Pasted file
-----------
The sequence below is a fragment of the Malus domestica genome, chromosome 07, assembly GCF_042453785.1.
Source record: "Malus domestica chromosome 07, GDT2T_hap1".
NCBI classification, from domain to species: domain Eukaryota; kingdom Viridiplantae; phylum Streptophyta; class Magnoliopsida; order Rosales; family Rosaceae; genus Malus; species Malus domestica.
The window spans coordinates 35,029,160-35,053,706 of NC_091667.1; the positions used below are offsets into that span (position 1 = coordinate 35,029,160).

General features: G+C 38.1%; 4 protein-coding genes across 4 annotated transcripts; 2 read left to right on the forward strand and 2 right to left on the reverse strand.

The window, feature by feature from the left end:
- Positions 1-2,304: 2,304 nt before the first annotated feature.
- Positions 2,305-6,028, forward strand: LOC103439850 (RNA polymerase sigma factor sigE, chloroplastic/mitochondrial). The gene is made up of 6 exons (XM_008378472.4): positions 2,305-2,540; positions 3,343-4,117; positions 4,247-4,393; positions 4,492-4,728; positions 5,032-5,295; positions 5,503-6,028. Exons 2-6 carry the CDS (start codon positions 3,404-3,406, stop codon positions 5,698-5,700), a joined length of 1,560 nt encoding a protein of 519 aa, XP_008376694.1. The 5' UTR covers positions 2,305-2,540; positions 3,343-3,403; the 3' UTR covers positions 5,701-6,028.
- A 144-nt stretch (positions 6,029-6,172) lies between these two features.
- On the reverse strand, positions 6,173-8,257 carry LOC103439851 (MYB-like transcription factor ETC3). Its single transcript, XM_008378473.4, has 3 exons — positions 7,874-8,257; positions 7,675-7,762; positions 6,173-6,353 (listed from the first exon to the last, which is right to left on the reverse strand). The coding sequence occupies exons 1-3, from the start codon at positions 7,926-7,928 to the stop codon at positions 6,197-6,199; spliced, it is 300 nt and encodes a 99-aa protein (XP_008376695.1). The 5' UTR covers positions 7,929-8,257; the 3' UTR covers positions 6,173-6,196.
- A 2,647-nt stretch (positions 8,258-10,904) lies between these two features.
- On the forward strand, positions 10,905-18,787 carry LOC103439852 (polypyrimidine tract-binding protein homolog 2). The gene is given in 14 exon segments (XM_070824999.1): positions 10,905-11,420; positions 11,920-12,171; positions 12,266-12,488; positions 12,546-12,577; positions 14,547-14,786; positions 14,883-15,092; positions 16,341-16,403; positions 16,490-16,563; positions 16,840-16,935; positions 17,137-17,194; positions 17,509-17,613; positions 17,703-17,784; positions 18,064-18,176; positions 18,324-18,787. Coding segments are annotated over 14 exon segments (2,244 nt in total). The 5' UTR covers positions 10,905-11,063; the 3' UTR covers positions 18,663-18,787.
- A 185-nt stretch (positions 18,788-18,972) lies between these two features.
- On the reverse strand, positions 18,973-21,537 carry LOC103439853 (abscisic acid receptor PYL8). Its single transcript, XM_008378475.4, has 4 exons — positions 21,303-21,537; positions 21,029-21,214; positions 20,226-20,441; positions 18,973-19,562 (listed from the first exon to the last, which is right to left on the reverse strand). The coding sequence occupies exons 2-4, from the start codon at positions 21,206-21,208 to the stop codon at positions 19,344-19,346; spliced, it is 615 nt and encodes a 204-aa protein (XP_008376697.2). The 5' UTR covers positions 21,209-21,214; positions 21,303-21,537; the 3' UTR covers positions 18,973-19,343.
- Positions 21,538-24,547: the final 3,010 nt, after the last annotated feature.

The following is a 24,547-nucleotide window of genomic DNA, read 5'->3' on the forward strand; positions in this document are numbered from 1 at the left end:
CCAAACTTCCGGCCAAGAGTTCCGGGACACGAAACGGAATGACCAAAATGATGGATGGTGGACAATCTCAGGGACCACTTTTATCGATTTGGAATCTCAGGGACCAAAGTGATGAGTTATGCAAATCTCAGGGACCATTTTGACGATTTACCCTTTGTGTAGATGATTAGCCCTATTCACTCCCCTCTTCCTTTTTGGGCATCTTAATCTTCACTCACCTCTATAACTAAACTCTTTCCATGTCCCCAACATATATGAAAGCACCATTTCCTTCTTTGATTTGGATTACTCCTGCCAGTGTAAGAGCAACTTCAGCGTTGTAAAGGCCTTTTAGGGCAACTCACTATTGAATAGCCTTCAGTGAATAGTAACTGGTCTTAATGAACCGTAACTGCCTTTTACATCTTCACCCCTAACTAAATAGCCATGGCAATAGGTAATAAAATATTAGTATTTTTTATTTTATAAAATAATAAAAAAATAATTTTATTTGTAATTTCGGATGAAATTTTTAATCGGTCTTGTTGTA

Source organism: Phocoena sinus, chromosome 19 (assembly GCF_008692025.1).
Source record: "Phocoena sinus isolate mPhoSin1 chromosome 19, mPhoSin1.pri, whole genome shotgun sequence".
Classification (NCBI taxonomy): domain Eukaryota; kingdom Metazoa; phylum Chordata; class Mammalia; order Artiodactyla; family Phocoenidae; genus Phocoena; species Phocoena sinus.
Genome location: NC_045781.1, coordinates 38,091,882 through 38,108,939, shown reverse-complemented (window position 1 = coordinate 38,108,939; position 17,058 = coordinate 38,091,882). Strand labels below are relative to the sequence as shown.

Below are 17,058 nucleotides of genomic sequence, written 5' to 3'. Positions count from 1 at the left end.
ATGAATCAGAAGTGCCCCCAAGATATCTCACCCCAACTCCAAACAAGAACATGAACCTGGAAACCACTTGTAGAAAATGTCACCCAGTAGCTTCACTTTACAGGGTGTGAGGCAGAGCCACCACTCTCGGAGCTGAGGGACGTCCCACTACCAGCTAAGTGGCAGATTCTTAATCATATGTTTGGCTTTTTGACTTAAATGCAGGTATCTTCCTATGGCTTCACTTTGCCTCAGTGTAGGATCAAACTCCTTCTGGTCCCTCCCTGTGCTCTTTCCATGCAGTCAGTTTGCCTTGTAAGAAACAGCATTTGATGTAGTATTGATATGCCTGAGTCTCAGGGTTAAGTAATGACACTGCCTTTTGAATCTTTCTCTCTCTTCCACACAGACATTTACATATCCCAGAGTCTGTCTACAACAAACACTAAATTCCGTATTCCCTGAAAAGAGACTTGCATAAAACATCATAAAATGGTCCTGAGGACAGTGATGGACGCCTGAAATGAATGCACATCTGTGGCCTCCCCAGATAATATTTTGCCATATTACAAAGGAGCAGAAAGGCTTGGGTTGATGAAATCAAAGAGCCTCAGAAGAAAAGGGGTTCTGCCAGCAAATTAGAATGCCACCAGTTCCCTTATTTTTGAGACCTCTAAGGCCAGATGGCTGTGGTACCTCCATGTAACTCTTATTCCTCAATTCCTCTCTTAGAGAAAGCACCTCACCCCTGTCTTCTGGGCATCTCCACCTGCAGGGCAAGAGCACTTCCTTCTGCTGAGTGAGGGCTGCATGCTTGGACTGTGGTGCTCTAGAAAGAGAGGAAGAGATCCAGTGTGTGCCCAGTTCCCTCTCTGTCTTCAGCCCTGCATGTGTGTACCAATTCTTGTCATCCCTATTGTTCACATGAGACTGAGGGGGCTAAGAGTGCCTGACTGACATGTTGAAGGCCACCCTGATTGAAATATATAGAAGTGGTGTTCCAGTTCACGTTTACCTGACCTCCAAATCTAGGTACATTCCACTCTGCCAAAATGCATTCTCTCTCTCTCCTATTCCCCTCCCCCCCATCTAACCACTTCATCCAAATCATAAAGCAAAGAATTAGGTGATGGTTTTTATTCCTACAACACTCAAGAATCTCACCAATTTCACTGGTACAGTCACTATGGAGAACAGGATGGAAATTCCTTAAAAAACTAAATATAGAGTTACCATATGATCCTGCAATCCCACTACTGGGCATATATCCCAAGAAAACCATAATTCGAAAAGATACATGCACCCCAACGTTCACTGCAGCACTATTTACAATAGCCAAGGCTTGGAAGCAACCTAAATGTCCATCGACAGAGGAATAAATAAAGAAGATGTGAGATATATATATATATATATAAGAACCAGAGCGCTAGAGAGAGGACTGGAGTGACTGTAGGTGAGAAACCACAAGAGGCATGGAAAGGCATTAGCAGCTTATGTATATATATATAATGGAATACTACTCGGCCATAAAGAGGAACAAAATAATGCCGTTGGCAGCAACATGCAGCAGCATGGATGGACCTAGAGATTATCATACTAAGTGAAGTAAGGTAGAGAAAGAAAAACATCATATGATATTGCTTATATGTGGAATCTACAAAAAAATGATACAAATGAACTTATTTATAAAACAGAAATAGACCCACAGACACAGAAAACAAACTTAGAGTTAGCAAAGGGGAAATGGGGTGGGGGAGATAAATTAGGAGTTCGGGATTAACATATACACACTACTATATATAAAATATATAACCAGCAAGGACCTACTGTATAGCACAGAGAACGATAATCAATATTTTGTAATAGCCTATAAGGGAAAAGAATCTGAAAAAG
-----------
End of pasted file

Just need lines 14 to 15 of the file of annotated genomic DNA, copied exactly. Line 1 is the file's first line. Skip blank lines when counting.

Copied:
- On the reverse strand, positions 18,973-21,537 carry LOC103439853 (abscisic acid receptor PYL8). Its single transcript, XM_008378475.4, has 4 exons — positions 21,303-21,537; positions 21,029-21,214; positions 20,226-20,441; positions 18,973-19,562 (listed from the first exon to the last, which is right to left on the reverse strand). The coding sequence occupies exons 2-4, from the start codon at positions 21,206-21,208 to the stop codon at positions 19,344-19,346; spliced, it is 615 nt and encodes a 204-aa protein (XP_008376697.2). The 5' UTR covers positions 21,209-21,214; positions 21,303-21,537; the 3' UTR covers positions 18,973-19,343.
- Positions 21,538-24,547: the final 3,010 nt, after the last annotated feature.